Pirates Gold
Five pirates discover 100 gold coins.
They decide on a process for dividing the coins as follows:
The most senior pirate proposes an allocation. All the pirates vote.
If at least half agree, this becomes the allocation, and the process
ends. If not, the most senior pirate is executed, and the same process
is carried out with the four remaining pirates.
If only one pirate remains, he/she gets the lot.
All the pirates are very clever logicians.
They have the following priorities, in order:
(1) to remain alive,
(2) to get as many coins as possible,
(3) to execute as many pirates as possible.
Preliminary Notes
Priority (3) merely says that a pirate will not vote for a plan if
he/she is going to get the same from the next (successful) plan down.
In fact, the one-pirate stage will never be reached.
The Basic Solution
Denote the pirates by P1, P2, ... starting with the senior pirate.
(a) If P4 gets to propose a division of the coins, he can't be outvoted,
since his vote itself constitutes half the remaining votes. Thus he
will propose: (P4 100, P5 0).
(b) P3 needs one vote in addition to his own. He cannot buy the vote
of P4. (Even if he offered P4 100 coins, P4 would vote against him
based on priority 3.) He can, however, obtain the vote of P5 for 1
coin, which is more than P5 will get under (a). So he will propose:
(P3 99, P4 0, P5 1).
(c) P2 also needs one vote in addition to his own. He could buy the
vote of P3 for 100 coins, but will get the vote of P4 for just 1.
His proposal: (P2 99, P3 0, P4 1, P5 0).
(d) P1 needs two votes in addition to his own. P2's vote would be far
too expensive, but the others' are far more reasonable. His maximum
share would be obtained by: (P1 98, P2 0, P3 1, P4 0, P5 1).
This outcome is counter-intuitive. P1 can only hope that his fellow
pirates really have been clever enough to work this out for themselves.
More Pirates
In fact, this solution can be generalized for n pirates (n <= 202). Each
odd-numbered pirate should assign one coin to the odd-numbered pirates
below him (nothing to the others); each even-numbered pirate, to the
even-numbered pirates below him. Surprisingly this does not depend on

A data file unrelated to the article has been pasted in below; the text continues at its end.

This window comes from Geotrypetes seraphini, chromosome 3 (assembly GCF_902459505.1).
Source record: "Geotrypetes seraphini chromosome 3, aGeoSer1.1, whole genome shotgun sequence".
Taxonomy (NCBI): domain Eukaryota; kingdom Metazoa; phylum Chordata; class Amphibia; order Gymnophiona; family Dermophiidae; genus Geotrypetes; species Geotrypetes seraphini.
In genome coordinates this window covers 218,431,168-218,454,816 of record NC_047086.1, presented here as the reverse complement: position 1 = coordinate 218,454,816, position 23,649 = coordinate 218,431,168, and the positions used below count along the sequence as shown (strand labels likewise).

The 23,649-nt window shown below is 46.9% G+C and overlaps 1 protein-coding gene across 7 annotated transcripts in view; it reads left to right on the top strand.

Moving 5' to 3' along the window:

the oddness or evenness of n, essentially because, whether there are 2p
or 2p + 1 pirates below him, the current senior pirate requires p of
their votes in addition to his own.
Note that for 201 or 202 pirates, P1 actually gets no gold, but does get
his life. (He buys 100 votes with gold, plus his own.)
For n > 202, there are not enough coins to employ the preceding rule,
and the situation changes. Up to this point, coin is paramount and no
pirate is executed. Now, for the pirates near the top, their life is the
key factor.
For n > 202, number the *last* 202 pirates P1, P2, ..., P202 as before;
number the more senior pirates P0, P[-1], P[-2], ... *upwards*.
Note that, if the process gets that far, P1 simply carries out the earlier
rule.
So what about P0? No division that he puts forward will save his life.
The best he can do is to buy the votes of the P4, P6, ..., P202, who
will lose if the process gets down to P1. (Coins are used for the votes
of the lower pirates; lives, for the upper ones.) But this gives him
only 101 votes, including his own, out of 203. His plan will save P2's
life, but so will P1's, and the "greater number dead" rule will seal
P0's fate. So P0 must vote for P[-1]'s plan to save his own life.
By giving one coin to P4, P6, ..., P202, P[-1] will get 100 votes plus
his own and P0's: 102 out of 204, and his plan will be accepted.
Is that the end of the story? No. Neither P0 nor P[-1] need vote for
P[-2] to save their own lives, so he will garner only 101 votes out of
205. He must vote for P[-3]. (Note, by the way, that the coins must now
switch back to P3, P5, ... P201, who will get nothing from P[-1].)
P[-3] will get only 102 votes out of 206, P[-4] 103 out of 207. P[-5],
however, with the votes of P[-2], P[-3], P[-4] and his own to go with
the hundred, will get 104 votes out of 208.
But now none of these need vote for P[-6], and so we go round the loop
again, building up an even longer string until the extra senior pirates
counteract the extra total number. (Of course, they always do, because
each vote gained counteracts two extra pirates. The string lengths are
successive powers of 2.)
The senior pirates who are "safe" are P[-1], P[-5], P[-13], ..., that
is, P[-k] where k is (power of 2) - 3.
In the case of 500 pirates mentioned by Ian Stewart, the pirates will
be numbered from P[-297] to P202. P[-253] is safe, but the first 44
pirates will be executed, as Stewart notes.
And that really is the end of this variation.
A Variant
What if we change the rules so that a plan requires MORE THAN half the
votes to succeed, instead of at least half?
With five pirates, P4 now can't avoid being outvoted by P5. So he must
vote for P3's plan in order to survive. Thus P3's division will be (P3
100, P4 0, P5 0).
P2 needs two votes with his own: (P2 98, P3 0, P4 1, P5 1).
P1 also needs two of P3, P4 and P5, presumably P3 and either of the
others: (P1 97, P2 0, P3 1, P4 2, P5 0) or (P1 97, P2 0, P3 1, P4 0,
P5 2).
With a sixth, more senior, pirate (P0), a new twist appears. He needs
four votes: his own, P2's for 1 coin, P3's for 2, and either P4 or P5.
Unfortunately neither he nor they know which plan P1 will choose. 1 coin
each would benefit one of them, but they don't know which, and each
might each be prepared to chance the "double or quits" odds. So P0 must
presumably offer one or the other 3.
The rest is left to the reader.